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Gary Borders: Warm up to baseball season with Mavericks documentary

Gary Borders

April is the season of hope for baseball fans. My beloved Red Sox are in first place, but it is far too early to get excited. Only two games separates first from last place in this nascent season.

If you love baseball, or if you just enjoy a joyous, hilarious and inspiring story (albeit profanity-laced), then check out “The Battered Bastards of Baseball” on Netflix. It’s a 2014 documentary about the Portland Mavericks, an independent Class A minor-league baseball team founded in 1973 by Bing Russell — a retired actor who played Deputy Clem on “Bonanza” for 13 years. He is the dad of Kurt Russell, of “Tombstone” fame, who also played for the team as a young man and contributes heavily to the film. Russell jokes that his dad, who was a true showman, was killed 126 times on camera.

After “Bonanza” was canceled, Bing was out of a job and decided to start the team. And what a team of pot-bellied, beer-swilling, cigarette-smoking misfits they were! Russell held open tryouts to pick his players for what was the only minor league team in America not affiliated with a major league team. That means its players were almost certainly never going to make it to the big leagues. But it also meant Portland fans actually identified with the players, because they weren’t called up after a few months. The players stuck around. Fans nearly filled the cavernous stadium, setting attendance records for short-season minor-league baseball.

The Mavericks gave the fans plenty of reasons to return to the ballpark. This motley crew relied on speed and strong defense to beat the other teams in the Northwest League — who had nicer uniforms and flatter bellies. The Mavericks won the division title four straight seasons with a crew that included Jim Bouton. He was the former Yankee knuckleball pitcher who was ostracized after writing “Ball Four,” which exposed the seamier side of the game — drug use, womanizing and other unseemly behavior.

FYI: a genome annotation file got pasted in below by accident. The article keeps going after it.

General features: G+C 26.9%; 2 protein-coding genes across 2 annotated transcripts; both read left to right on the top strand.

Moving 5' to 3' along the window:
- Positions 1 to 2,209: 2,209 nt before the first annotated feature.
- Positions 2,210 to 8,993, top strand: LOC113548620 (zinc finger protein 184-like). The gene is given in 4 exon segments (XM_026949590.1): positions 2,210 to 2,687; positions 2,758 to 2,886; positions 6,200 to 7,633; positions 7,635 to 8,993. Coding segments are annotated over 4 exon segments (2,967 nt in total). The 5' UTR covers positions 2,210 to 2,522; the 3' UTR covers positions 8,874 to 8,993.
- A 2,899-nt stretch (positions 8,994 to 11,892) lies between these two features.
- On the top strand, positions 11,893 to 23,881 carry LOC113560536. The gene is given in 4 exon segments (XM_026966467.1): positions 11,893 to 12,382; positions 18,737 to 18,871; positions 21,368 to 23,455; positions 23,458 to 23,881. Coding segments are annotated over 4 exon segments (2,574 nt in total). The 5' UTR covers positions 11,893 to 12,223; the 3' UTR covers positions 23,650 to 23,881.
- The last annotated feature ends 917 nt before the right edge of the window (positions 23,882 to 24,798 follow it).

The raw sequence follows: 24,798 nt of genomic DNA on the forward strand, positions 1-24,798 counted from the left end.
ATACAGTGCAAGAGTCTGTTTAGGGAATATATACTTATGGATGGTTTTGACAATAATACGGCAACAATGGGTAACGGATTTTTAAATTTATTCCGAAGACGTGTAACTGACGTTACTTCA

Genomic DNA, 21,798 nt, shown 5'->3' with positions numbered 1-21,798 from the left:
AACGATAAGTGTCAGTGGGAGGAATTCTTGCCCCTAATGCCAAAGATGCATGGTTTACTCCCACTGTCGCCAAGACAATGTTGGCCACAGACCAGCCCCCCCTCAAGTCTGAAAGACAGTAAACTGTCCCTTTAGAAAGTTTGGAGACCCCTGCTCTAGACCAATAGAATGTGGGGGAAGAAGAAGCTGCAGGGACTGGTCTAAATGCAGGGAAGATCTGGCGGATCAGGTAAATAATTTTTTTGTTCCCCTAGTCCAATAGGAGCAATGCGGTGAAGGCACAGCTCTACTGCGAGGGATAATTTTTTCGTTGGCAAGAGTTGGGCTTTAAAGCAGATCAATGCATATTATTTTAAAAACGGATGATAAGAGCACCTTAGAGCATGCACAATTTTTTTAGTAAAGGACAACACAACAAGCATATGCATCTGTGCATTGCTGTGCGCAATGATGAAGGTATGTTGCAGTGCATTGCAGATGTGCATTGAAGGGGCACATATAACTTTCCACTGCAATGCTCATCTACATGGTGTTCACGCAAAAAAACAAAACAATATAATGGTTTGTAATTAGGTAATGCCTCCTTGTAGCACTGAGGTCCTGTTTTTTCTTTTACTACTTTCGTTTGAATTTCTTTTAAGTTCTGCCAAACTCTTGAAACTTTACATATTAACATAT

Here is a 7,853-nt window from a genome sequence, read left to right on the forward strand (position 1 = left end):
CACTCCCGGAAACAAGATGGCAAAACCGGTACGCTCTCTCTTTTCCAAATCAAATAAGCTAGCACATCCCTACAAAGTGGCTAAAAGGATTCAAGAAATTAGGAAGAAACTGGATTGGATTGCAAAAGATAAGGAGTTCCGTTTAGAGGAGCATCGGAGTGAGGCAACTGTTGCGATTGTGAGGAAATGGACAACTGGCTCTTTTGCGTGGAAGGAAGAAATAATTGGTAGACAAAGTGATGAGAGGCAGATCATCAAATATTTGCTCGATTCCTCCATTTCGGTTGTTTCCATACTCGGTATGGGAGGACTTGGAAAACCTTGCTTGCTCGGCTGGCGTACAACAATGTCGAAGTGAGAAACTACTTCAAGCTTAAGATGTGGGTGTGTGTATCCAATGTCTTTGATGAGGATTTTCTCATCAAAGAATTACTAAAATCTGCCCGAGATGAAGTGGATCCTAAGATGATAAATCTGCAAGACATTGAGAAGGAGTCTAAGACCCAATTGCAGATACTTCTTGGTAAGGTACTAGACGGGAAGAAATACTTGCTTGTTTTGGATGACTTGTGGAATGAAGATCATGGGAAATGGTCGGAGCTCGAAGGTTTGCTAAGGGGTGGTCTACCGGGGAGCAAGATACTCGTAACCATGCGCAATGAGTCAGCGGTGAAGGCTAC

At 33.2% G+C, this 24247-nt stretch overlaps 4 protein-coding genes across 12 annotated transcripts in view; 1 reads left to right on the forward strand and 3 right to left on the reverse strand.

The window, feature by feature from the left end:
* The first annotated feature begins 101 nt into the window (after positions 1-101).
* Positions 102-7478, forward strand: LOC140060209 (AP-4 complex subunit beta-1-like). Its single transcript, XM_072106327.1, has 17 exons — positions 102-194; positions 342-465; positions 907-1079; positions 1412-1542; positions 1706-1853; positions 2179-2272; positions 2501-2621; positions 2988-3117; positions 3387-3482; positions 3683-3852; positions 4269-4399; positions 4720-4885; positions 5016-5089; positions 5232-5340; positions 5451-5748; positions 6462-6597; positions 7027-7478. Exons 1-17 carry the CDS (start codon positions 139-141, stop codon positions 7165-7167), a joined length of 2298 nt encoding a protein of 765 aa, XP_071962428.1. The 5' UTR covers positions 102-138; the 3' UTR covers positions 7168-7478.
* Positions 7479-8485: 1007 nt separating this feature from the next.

After its publication, no team would touch Bouton. He retired and took up acting. Five years later, he was playing with the Mavericks where he went 5-1 in his only season there. That prompted Ted Turner to sign him to pitch for the Atlanta Braves. Bouton is also semi-famous for taking a concoction invented by fellow Mavericks pitcher Rob Nelson — a bubblegum alternative to chewing tobacco — to the Wrigley company. And thus was born Big League Chew.

Russell kept 30 players on the roster, much higher than other teams, because he believed some players deserved a final chance to play ball. The team’s speedy outfielder, Reggie Thomas, later was rumored to be an FBI informant. He disappeared in 1984 and hasn’t been seen since. Pitcher Larry Colton quit teaching English to join the Mavericks. Five years earlier, he had made it to the big leagues for two innings. Colton later wrote a number of books, including one nominated for a Pulitzer Prize. Then-batboy Todd Field, who contributes some of the film’s funniest and wittiest lines, grew up to become an acclaimed actor, screenwriter and director.

After five seasons, Major League Baseball had enough of being upstaged by Russell and his motley Mavericks. The league took back its territory and brought back a Class AAA team.

Portland fans were left only with fond memories of a team that kept a dog in the dugout, who would be allowed to wander out in the field if the Maverick’s pitcher needed a rest. Utility infielder JoGarza, would run around the stadium with a broom as the team “swept” its opponents.

“Battered Bastards” depicts a magical time in baseball, guys playing for $400 a month for fans who showed up in droves. And a grand time was had by all.

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